Tuesday, October 30, 2007

On a Cat Bordhi Roll...

I hope all of you are aware of Cat Bordhi's newest book, New Pathways for Sock Knitters, Book One. I am in love with this book, and all that it implies. Cat's genius has led her to an amazing fact - that socks can fit beautifully with infinitely varying structures. I fully plan to explore the possibilities of this at some time when I have no deadline knitting in sight, unlike the present!

But for now, I am having a great time with some of my favorite sock patterns from the book...

The Slip Stitch Rings sock (Cedar Architecture): my version is done in two colorways of koigu, one handpainted and one semi-solid.

The Cables and Corrugations sock (Riverbed Architecture): my version is done in Nature's Palette yarn in the walnut colorway.

The Tibetan Sock (Coriolis Architecture): my version is done in Koigu Kersti, which knits up at a perfect 7 stitches per inch and sure makes a beautiful sock.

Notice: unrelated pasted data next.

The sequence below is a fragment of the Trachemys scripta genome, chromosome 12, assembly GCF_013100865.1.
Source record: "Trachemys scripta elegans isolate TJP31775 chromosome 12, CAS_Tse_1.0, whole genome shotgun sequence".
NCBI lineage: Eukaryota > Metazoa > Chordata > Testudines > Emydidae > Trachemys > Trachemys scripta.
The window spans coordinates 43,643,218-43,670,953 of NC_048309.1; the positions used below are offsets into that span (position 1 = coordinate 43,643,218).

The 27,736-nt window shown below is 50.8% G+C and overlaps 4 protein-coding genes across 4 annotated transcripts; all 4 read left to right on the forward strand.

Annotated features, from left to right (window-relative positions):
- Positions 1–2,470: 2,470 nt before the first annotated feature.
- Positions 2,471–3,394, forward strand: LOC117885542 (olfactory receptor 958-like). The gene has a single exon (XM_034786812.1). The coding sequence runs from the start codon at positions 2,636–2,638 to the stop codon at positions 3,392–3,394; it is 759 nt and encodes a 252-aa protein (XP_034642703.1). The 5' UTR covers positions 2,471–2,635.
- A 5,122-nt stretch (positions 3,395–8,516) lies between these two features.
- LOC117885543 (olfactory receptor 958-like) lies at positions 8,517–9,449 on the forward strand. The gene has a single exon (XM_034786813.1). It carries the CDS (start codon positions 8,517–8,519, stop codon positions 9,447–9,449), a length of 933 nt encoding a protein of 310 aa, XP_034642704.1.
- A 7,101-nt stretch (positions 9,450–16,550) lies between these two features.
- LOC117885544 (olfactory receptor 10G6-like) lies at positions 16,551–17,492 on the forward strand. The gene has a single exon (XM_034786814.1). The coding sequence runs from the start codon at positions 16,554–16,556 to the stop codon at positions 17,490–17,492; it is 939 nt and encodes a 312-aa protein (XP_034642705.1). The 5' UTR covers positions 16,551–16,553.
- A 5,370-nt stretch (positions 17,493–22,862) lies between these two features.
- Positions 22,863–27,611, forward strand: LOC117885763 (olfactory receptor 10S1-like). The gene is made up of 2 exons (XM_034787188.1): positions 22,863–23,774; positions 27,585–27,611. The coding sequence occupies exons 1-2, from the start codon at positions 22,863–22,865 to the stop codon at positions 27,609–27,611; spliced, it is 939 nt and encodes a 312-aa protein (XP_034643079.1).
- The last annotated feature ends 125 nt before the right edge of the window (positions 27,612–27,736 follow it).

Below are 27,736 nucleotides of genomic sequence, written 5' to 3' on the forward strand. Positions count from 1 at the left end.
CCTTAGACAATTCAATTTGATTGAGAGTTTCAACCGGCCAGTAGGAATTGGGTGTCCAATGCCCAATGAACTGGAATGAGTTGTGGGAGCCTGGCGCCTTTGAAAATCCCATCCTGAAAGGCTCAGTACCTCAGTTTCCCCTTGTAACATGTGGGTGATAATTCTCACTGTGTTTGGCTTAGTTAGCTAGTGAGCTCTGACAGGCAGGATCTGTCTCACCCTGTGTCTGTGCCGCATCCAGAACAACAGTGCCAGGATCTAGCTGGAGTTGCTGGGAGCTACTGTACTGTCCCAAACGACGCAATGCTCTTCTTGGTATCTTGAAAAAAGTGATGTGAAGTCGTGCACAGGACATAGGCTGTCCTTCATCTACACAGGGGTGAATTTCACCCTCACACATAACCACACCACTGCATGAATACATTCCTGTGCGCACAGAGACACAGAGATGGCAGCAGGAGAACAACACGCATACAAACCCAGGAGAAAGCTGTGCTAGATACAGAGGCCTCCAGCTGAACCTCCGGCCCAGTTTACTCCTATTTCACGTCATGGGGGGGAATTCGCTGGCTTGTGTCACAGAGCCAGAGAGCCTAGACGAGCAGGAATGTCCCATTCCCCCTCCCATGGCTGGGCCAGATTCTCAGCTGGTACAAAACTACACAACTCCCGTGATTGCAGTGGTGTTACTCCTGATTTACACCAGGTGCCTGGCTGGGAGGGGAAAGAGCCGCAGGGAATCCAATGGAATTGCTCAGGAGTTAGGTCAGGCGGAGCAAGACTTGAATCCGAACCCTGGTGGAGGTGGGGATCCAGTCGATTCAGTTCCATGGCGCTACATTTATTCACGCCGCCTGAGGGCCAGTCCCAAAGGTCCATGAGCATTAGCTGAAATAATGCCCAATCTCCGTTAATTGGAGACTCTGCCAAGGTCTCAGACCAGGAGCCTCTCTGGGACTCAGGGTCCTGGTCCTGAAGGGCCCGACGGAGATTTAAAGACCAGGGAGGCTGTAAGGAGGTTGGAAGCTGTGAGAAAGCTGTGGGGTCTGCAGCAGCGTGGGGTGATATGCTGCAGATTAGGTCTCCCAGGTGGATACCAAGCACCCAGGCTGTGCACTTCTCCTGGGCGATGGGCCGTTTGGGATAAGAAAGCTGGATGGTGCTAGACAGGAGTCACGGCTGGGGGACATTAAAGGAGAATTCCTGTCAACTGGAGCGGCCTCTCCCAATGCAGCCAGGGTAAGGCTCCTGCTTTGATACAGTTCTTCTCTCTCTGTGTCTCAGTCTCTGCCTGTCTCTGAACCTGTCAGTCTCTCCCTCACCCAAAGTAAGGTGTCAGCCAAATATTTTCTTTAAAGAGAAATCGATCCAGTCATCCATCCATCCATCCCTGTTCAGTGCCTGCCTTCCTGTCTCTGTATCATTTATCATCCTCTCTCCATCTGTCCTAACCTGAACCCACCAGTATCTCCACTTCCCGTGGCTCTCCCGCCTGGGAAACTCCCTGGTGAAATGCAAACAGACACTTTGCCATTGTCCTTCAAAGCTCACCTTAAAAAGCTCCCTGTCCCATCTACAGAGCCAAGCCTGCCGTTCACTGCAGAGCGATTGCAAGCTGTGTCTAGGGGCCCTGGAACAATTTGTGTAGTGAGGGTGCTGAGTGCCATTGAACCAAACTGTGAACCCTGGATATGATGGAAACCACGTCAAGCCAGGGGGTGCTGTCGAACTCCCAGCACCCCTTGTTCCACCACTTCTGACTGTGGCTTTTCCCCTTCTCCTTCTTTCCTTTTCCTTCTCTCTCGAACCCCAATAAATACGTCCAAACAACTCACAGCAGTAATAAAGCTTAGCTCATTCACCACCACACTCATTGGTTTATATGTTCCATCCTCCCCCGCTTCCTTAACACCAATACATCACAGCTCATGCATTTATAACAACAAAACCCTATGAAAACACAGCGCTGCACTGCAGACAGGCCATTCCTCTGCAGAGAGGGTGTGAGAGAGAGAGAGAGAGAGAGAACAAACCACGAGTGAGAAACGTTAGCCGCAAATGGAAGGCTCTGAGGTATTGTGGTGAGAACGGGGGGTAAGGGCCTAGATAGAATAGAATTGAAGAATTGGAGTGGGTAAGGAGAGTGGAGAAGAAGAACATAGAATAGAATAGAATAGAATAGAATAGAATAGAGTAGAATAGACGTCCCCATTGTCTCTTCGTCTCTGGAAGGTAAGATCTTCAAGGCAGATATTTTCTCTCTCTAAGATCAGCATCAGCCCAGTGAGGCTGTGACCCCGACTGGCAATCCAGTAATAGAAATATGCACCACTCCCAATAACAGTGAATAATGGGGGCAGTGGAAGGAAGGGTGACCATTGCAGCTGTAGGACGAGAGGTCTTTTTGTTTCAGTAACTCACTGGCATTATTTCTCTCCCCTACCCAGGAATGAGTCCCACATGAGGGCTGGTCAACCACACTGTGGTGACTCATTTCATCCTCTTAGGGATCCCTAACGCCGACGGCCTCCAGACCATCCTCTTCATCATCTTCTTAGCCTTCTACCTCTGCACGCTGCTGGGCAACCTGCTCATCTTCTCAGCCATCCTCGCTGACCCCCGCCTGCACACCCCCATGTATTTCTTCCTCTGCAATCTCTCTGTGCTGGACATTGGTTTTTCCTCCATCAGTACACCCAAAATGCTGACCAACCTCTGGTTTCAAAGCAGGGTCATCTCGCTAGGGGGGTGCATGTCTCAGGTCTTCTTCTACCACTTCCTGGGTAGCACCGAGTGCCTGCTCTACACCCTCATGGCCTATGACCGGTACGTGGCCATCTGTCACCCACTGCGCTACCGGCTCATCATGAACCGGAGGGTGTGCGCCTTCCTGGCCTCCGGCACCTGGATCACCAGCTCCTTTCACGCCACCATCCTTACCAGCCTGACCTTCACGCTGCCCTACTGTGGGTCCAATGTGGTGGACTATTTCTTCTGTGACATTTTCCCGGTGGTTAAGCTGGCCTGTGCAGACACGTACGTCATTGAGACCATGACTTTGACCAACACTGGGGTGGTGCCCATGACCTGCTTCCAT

The Coriolis master sock: my version is done in Indigo Moon fingering weight sock yarn, available at Three Bags Full Yarn Shop.

The Hearth and Home Eyelet Sock (Ridgeline Architecture): my version is done in Cascade 220 Handpaints.

The Ocean Toes sock (Cedar Architecture): my version is done in Mountain Colors Weavers Wool in ladyslipper. Yum. You can also see this sock in the book.

The Milkmaid Stocking (Upstream Architecture): my wonderfully decadent version is done in Blue Sky alpaca & silk. Mmmmm. Unfortunately, no picture but you can see it in the book on page 76.

Needless to say, the fit of these extraordinary socks is exquisite and *huggy*. I hope all of you can experience this firsthand sometime soon. And do check out Cat's videos on YouTube.

I love these socks and I can't seem to get enough of them. Anyone else on a Cat roll?

Wednesday, October 24, 2007

Back to the Woods

Remember the Norwegian Woods shawl? I forgive you if you don't. It was a long time ago that I posted a swatch and promised more... but didn't deliver. Bad, bad me. Here is a recap of that swatch.